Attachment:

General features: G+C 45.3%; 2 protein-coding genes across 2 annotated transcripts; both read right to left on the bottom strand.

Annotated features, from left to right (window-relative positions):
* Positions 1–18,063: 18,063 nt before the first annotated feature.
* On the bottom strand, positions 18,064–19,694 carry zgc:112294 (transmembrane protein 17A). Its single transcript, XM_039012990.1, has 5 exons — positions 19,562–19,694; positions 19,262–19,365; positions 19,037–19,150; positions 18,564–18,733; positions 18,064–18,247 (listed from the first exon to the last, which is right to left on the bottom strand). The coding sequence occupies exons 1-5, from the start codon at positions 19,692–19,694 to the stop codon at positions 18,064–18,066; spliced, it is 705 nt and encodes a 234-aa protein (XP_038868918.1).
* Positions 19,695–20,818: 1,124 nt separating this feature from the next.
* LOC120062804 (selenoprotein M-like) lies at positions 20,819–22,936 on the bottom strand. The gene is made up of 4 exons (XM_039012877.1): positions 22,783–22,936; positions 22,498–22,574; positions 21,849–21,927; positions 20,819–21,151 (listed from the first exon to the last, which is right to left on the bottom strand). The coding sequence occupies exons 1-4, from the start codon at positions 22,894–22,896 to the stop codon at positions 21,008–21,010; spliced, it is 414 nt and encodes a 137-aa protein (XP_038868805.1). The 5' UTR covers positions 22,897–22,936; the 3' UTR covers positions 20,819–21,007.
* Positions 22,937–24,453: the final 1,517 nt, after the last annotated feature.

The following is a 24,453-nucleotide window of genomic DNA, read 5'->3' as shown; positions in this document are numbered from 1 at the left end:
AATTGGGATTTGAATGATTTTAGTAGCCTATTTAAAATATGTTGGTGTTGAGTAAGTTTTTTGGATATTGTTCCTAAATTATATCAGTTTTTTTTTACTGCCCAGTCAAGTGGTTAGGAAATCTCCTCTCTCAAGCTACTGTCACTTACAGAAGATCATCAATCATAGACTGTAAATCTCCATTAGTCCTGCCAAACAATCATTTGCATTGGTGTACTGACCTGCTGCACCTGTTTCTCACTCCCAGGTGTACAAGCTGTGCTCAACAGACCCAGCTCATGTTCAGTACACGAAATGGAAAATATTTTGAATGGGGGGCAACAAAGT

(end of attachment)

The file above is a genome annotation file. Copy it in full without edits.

General features: G+C 45.3%; 2 protein-coding genes across 2 annotated transcripts; both read right to left on the bottom strand.

Annotated features, from left to right (window-relative positions):
* Positions 1–18,063: 18,063 nt before the first annotated feature.
* On the bottom strand, positions 18,064–19,694 carry zgc:112294 (transmembrane protein 17A). Its single transcript, XM_039012990.1, has 5 exons — positions 19,562–19,694; positions 19,262–19,365; positions 19,037–19,150; positions 18,564–18,733; positions 18,064–18,247 (listed from the first exon to the last, which is right to left on the bottom strand). The coding sequence occupies exons 1-5, from the start codon at positions 19,692–19,694 to the stop codon at positions 18,064–18,066; spliced, it is 705 nt and encodes a 234-aa protein (XP_038868918.1).
* Positions 19,695–20,818: 1,124 nt separating this feature from the next.
* LOC120062804 (selenoprotein M-like) lies at positions 20,819–22,936 on the bottom strand. The gene is made up of 4 exons (XM_039012877.1): positions 22,783–22,936; positions 22,498–22,574; positions 21,849–21,927; positions 20,819–21,151 (listed from the first exon to the last, which is right to left on the bottom strand). The coding sequence occupies exons 1-4, from the start codon at positions 22,894–22,896 to the stop codon at positions 21,008–21,010; spliced, it is 414 nt and encodes a 137-aa protein (XP_038868805.1). The 5' UTR covers positions 22,897–22,936; the 3' UTR covers positions 20,819–21,007.
* Positions 22,937–24,453: the final 1,517 nt, after the last annotated feature.

The following is a 24,453-nucleotide window of genomic DNA, read 5'->3' as shown; positions in this document are numbered from 1 at the left end:
AATTGGGATTTGAATGATTTTAGTAGCCTATTTAAAATATGTTGGTGTTGAGTAAGTTTTTTGGATATTGTTCCTAAATTATATCAGTTTTTTTTTACTGCCCAGTCAAGTGGTTAGGAAATCTCCTCTCTCAAGCTACTGTCACTTACAGAAGATCATCAATCATAGACTGTAAATCTCCATTAGTCCTGCCAAACAATCATTTGCATTGGTGTACTGACCTGCTGCACCTGTTTCTCACTCCCAGGTGTACAAGCTGTGCTCAACAGACCCAGCTCATGTTCAGTACACGAAATGGAAAATATTTTGAATGGGGGGCAACAAAGT